Some time ago I received an email message from an editor who had been exploring my website and who thought I might have some photographs that could be applicable to an article about a theory that has the world of science abuzz. It is the "String theory". I am not sure what this is all about but this person wanted to obtain photographs of vibrating strings or rubber bands or related items that could be used for this application. I decided to go out on a limb on this one and I replied that maybe a couple of photographs of mine of bullets breaking a series of tightly stretched rubber bands might be of interest. I added, however, that I had other photographs that were not on my website that were indeed pictures of strings but that I did not know where they were at that time. The truth was I had no photographs of strings in any shape or form but the inquiry started me thinking and I thought I previsualized what these images might look like and how they would be made. The fact I had a digital camera at my disposal made it possible to check out my ideas in short order.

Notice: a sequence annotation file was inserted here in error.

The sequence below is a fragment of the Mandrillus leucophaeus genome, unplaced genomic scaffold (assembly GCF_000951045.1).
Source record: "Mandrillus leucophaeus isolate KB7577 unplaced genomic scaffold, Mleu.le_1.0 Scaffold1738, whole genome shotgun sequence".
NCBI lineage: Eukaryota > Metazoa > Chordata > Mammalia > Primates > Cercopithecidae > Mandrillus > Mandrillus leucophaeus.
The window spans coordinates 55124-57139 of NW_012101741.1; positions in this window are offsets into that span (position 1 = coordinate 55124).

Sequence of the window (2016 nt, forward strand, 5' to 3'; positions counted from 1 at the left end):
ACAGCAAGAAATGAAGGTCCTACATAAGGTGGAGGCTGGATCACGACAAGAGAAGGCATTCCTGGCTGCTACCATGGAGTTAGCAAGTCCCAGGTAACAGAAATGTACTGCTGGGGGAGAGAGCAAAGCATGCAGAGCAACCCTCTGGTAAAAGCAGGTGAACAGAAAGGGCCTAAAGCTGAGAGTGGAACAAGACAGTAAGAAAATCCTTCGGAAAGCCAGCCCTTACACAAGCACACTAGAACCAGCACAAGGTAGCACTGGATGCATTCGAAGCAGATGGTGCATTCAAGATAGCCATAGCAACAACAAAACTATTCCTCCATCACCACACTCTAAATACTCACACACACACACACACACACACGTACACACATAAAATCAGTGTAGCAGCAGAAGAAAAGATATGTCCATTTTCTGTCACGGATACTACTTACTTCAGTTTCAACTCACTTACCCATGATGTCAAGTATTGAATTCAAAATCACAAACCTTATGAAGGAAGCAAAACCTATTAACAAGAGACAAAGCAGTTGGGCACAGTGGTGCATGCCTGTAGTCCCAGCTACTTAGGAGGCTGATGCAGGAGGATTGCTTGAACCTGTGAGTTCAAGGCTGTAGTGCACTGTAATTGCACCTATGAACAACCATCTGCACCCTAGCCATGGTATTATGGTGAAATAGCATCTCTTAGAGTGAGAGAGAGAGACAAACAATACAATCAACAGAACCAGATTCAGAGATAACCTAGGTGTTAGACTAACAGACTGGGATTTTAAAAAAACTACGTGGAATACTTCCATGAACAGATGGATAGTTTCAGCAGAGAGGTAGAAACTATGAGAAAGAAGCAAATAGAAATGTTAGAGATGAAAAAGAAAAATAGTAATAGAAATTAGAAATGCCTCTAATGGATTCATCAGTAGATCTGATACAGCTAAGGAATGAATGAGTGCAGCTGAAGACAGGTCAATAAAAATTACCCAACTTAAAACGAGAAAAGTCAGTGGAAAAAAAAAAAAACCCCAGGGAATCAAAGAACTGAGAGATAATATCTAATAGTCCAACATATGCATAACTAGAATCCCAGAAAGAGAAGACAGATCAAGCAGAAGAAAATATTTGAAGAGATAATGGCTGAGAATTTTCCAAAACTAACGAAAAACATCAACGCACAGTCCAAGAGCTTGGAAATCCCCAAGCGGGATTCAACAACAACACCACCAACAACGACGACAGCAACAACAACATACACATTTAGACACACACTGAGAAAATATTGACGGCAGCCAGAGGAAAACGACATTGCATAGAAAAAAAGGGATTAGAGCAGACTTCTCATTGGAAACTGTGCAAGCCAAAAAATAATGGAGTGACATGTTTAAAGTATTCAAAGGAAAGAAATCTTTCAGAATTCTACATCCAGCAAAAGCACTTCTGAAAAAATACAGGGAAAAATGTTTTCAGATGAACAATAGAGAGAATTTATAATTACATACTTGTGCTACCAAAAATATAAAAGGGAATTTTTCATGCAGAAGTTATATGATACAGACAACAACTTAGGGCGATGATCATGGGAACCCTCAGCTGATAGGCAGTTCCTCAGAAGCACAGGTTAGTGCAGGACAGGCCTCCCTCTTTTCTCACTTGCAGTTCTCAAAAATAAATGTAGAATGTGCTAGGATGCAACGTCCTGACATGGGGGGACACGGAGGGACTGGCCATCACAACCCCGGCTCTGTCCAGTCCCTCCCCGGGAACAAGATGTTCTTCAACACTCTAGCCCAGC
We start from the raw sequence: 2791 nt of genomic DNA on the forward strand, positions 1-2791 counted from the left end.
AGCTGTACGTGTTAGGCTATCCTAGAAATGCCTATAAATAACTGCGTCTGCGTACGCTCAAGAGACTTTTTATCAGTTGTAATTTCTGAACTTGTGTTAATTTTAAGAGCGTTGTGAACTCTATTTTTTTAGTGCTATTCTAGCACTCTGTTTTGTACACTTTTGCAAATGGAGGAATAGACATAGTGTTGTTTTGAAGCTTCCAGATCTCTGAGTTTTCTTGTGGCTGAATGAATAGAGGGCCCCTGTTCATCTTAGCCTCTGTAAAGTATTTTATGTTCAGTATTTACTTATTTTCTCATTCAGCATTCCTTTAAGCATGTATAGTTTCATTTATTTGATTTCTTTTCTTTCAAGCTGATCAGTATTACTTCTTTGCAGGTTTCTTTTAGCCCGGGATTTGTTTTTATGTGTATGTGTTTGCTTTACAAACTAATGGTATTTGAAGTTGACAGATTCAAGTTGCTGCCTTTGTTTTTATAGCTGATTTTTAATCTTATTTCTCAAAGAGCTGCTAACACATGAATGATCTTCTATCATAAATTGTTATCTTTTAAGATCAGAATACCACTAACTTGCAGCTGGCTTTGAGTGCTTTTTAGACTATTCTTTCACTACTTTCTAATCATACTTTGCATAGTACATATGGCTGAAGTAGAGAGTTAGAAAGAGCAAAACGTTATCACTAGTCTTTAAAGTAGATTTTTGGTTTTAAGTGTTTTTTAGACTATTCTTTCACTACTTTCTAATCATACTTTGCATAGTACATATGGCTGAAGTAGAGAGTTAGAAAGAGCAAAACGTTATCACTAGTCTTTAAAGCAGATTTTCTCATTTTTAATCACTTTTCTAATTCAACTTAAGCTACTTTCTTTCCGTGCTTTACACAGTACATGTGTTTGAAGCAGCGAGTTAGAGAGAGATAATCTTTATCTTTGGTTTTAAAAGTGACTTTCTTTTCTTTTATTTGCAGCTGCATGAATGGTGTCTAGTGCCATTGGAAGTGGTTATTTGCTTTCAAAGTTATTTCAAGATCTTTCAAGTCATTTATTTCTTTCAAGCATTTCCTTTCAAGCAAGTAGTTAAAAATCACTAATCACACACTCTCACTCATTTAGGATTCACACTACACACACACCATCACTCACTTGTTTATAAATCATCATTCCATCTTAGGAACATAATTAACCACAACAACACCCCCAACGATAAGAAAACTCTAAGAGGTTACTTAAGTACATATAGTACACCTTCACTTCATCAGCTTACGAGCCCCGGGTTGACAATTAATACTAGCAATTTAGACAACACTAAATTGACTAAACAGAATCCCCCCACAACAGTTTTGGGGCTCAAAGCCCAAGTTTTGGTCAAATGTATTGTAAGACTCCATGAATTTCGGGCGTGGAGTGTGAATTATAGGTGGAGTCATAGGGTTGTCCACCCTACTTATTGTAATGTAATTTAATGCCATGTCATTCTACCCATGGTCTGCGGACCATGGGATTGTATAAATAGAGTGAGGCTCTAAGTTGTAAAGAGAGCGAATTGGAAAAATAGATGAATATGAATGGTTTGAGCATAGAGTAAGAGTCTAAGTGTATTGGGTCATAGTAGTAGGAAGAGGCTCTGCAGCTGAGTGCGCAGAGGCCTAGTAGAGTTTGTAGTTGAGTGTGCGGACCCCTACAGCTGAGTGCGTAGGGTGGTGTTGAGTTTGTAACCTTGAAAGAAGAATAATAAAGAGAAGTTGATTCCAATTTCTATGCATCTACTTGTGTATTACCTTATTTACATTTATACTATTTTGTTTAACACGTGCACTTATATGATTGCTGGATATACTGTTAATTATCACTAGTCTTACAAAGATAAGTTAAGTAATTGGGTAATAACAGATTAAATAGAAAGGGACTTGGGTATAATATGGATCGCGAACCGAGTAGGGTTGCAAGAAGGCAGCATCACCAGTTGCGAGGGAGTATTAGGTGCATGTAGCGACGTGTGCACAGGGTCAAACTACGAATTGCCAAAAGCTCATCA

Since the request was for an image that would show strings moving in odd ways and vibrating this reminded me of strings in musical instruments where a taut string is held on both ends and plucked in the middle to produce sound waves. I also rememberd from somewhere, maybe a physics class, that one could also simply hold one end and make the other end move up and down. If done properly this would induce a wave-like motion on the string that under some conditions would be a "standing wave". This started me thinking about other ways to induce vibrations in a string and I built a set-up where the string was attached on one end to a fastener located on the edge of a rotating disc driven by a small electric motor whose speed could be varied by changing, with a theostat, the volatage driving the motor. I then attached a small weight to the other, free, end and let gravity pull the string down.